Second, the live stream dashboard needs to provide data points within the visualisation. For example, if a component is marked as yellow and the data points driving that colour are at the low-end of the threshold, then it might not be as high of a priority to investigate as another component where the data points are at the high-end of a yellow or even red threshold.

Regardless of whether the audience seeks observability or monitoring, all the dashboard components should be clickable. This provides engineers and managers with the ability to dig deeper for further investigations and reduce mean-time-to-resolve (MTTR).

A live stream dashboard isn’t just for operations

The real value of a combined observability and monitoring dashboard is that it can apply to more than just operations. If the live stream dashboard collects data from all workflow components, then it can also be used by other streaming teams. For example, product teams can use it to see how features of their applications are performing; business teams can see how advertising is performing: what is the error rate, what are the watch rates; and executives can see the health of subscribers: how much content they are viewing, how long they are spending on the platform, etc.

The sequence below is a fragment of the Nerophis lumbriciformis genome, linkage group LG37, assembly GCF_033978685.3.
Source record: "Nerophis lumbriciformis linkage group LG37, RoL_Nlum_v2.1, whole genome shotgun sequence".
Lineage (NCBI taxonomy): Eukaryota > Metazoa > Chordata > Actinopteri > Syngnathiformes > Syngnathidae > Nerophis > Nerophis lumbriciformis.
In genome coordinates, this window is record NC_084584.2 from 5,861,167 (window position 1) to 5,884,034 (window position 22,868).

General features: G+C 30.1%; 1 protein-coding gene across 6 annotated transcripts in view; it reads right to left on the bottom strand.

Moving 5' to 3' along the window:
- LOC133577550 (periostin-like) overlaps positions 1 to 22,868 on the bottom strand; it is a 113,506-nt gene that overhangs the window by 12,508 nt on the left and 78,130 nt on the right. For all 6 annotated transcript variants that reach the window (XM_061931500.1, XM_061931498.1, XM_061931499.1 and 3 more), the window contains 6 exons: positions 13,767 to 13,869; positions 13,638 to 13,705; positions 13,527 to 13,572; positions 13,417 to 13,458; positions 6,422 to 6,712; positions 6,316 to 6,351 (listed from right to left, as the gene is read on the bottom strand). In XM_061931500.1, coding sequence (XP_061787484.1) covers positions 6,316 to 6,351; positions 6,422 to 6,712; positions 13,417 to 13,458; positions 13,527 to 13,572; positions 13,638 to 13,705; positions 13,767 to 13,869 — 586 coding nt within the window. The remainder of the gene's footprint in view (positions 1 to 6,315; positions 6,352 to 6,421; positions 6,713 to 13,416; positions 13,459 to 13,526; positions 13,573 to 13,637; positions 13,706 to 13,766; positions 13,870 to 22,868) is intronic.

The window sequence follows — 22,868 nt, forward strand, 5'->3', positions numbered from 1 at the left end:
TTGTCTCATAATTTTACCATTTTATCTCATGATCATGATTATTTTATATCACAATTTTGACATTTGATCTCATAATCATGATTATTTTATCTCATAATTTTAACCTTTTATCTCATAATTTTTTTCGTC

As streaming operators look to a combined observability and monitoring solution, it’s important to consider all the possible use cases. Reducing tool bloat is critical for better communication and a more unified approach to issue resolution. 

The key to live stream dashboards: embrace all the looks of data

Observability and monitoring within video streaming are two aspects of the same challenge: a more in-depth understanding of what’s occurring inside the streaming workflow. Observability provides that high-level insight, while monitoring shows the underlying data. Unfortunately, the visualisation tools used for each of these are often different. Engineers can see the high-level problems in one tool but must jump to a different one, often a separate dashboard, for each data source. All of that increases MTTD and MTTR. Operations need them both. 

The key is to combine them in a way that addresses the different audiences within operations (and the company at large): a single live stream dashboard that provides high-level, colour-coded assessment of the streaming workflow’s health yet allows engineers to dig into a connected data source to see what the numbers really mean. Streaming operators who can accomplish this, who can make observability and monitoring co-exist, will ensure their viewers always have the best QoE and the business has the best chance of long-term success.

To find out how you can get the best of both worlds--observability and monitoring--in one dashboard by using a monitoring harness, download our Monitoring Harness White Paper now.